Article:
So we beat on, boats against the current
So on the 20th of July, 2020, the movers came. I began a new life within the far less Oshare neighborhood of Akebonobashi, within the boundaries of Shinjuku.
It’s not bye-bye forever yet though. My hairdresser is still where you are. In the end, you’re only just 25 minutes away. I promise to still haunt your 20 yen per half hour karaoke rooms and partake in your coffee. Just more occasionally than before.
Maybe what drove me to write this was a sense of thanks for allowing me in. Maybe it was the want to record down the echos of the pre-Oshare Shimokitazawa. Or maybe it’s a vague, nagging sense of loss – but is it of you? Or of the 6 years that you symbolize?
Before the movers came, out of a sudden swell of curiosity I went online to search for the room that I was about to relinquish. 67,000 yen per month now. A more than 10% increase in a country where building age drags down your value.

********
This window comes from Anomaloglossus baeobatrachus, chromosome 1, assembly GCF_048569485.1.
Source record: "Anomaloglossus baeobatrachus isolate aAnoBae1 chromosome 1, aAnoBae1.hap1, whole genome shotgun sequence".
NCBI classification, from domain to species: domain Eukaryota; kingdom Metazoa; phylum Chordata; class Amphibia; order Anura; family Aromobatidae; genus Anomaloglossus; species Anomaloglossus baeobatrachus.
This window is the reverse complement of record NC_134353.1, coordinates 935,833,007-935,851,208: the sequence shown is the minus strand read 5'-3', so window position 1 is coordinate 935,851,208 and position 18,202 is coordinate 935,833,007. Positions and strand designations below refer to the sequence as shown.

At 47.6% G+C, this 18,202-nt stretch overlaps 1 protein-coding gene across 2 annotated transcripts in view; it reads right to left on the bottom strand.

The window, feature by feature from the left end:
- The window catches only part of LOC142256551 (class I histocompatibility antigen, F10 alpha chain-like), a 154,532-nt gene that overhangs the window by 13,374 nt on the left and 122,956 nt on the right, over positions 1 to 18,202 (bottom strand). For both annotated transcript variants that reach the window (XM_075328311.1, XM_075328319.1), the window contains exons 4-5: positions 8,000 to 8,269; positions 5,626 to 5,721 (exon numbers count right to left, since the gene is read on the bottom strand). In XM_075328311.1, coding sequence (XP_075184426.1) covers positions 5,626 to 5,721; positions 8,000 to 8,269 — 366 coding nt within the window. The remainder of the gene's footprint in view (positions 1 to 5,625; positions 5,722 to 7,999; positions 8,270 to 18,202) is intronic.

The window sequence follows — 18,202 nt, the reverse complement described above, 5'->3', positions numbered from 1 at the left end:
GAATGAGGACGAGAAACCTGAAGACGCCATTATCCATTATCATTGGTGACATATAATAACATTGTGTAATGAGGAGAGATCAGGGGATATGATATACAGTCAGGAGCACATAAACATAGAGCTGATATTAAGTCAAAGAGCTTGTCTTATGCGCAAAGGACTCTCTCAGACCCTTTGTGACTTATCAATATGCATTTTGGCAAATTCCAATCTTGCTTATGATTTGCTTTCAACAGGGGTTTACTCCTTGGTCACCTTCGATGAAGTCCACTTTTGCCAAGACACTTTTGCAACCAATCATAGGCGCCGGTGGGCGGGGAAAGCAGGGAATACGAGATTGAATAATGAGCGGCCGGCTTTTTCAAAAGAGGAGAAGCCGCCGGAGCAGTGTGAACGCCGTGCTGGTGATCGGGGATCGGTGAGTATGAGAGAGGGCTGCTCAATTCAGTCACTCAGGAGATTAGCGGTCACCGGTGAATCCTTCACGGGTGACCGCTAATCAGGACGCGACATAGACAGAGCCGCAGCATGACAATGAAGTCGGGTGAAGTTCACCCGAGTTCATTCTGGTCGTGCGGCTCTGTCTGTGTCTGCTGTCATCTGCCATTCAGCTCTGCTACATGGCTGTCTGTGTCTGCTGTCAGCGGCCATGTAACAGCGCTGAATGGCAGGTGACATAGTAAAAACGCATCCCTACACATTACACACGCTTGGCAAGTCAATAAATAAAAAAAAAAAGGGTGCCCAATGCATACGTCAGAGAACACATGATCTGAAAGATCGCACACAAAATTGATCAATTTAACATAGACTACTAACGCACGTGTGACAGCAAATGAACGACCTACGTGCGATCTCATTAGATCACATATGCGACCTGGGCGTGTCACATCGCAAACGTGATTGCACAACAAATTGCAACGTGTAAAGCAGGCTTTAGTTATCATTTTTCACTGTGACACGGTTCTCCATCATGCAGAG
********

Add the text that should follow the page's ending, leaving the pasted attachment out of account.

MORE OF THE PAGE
I guess I came at a good time. And that since then, you’ve been playing your cards well. As I leave your sphere of gravity, there is this feeling that absence makes the heart grow fonder. I will be watching you, sometimes from afar, sometimes on semi-regular visits to your Oshare offerings. Watching you change as you continue playing your cards.
But for now, we part ways – into a hopefully fuller future, in sight of each other. And maybe when we are on our third tracks you’ll see me back again – if those tracks intersect.